Kindergarten classes visit on Tuesdays and I decided against reading a book this week. I was inspired by the "Five Little Pumpkins" poem that many students learn this time of year. I re-wrote the lyrics and created my own poem "Five Silly Monsters," complete with hand motions. I created a Google Slide using the same free monster clip art I mentioned in the preparation post and had it up on the interactive board. Students learned the words and motions and we had such fun! It got them moving around and that was great.
Since I am only in my fourth week with kinders, I am still focusing on basic library procedures. I spread books about fall, scarecrows, apples, and the like on a big table. After we did the poem, I told them that just like the silly monsters went looking for a library book, we were going to do the same thing. We practiced walking with our hands behind our backs and looking with our best googly monster eyes first. Then, students were allowed to select a book and find a carpet area to read. Obviously they were reading the pictures, but it was a great way to practice book selection and book care.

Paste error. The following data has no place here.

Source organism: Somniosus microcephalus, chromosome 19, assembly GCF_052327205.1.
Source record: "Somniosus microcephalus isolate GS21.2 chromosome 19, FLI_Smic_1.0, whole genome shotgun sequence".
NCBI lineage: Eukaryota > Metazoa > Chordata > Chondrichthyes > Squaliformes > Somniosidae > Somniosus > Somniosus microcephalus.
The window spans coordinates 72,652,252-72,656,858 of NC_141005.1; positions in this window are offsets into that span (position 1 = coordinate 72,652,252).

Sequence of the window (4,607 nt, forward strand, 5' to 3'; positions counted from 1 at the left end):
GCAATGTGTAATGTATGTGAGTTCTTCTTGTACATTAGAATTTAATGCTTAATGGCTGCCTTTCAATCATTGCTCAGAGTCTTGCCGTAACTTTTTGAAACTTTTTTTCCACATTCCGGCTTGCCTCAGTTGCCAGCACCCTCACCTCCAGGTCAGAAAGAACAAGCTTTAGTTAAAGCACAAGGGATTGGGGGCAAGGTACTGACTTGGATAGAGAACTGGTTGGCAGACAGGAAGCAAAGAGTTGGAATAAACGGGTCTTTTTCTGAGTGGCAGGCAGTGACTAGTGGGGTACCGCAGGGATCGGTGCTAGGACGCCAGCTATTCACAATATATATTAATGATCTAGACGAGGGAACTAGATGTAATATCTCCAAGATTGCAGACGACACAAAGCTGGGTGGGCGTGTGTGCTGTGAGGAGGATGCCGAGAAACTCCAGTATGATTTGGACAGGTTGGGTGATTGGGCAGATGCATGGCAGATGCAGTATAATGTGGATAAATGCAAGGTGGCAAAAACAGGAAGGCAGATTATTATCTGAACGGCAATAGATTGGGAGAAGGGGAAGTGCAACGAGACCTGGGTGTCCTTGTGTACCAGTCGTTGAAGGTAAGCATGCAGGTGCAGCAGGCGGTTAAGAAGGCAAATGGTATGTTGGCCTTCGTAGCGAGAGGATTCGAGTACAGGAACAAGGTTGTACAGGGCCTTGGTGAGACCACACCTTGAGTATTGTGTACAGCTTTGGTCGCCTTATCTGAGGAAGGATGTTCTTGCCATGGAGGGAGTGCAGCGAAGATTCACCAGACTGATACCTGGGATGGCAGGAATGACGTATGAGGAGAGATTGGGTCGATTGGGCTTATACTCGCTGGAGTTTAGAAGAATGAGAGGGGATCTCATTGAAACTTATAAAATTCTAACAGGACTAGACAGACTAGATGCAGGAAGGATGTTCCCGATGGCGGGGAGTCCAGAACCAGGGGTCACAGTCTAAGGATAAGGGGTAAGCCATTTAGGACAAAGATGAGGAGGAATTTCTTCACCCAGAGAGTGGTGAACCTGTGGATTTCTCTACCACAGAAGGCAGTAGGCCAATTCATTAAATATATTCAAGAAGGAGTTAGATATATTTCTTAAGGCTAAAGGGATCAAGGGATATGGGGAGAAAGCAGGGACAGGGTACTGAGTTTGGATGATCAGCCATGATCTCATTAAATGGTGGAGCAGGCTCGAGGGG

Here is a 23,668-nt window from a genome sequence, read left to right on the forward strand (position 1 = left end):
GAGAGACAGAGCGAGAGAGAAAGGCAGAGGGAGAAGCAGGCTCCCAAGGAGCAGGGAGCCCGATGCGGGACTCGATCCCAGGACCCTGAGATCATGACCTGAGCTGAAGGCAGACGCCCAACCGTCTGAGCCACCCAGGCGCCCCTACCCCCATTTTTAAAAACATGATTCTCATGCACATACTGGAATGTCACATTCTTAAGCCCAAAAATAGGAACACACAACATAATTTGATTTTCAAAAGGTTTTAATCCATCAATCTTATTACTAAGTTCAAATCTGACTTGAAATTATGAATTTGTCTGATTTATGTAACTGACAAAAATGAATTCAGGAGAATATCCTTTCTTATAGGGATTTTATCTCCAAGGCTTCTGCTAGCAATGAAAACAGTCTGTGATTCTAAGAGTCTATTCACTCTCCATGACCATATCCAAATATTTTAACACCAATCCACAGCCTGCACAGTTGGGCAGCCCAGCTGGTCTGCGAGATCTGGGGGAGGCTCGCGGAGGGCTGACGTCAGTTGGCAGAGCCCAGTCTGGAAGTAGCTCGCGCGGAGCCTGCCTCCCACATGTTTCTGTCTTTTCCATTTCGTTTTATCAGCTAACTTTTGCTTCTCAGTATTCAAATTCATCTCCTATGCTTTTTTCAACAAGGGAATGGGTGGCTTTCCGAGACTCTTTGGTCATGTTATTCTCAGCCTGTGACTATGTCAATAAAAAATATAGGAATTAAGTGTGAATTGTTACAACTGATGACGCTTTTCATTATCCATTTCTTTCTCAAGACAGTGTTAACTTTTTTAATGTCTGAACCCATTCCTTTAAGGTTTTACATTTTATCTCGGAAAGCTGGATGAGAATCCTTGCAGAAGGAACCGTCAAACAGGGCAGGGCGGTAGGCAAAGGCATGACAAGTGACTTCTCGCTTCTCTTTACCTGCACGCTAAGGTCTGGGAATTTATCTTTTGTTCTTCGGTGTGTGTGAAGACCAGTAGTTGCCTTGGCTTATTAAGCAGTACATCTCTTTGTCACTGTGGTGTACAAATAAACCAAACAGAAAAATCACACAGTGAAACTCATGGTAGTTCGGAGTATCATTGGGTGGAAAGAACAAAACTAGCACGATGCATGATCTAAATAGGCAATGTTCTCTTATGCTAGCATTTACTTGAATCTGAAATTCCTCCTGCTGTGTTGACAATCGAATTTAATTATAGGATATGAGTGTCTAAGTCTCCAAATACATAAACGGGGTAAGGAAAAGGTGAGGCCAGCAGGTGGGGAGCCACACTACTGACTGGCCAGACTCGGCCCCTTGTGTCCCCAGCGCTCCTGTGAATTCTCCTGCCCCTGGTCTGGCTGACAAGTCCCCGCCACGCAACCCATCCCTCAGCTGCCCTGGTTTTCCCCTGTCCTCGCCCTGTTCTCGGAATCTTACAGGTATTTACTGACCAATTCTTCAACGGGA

My third and fourth grade students are in the library for 45 minutes, so I can do so much more with them. I shared the same Storyline Online video with them as I did with first and second graders, but we followed it with a writing activity. We brainstormed adjectives and adverbs we heard in the story describing the different monsters that visit the main character. Then, I posted the directions for our writing activity on the interactive board.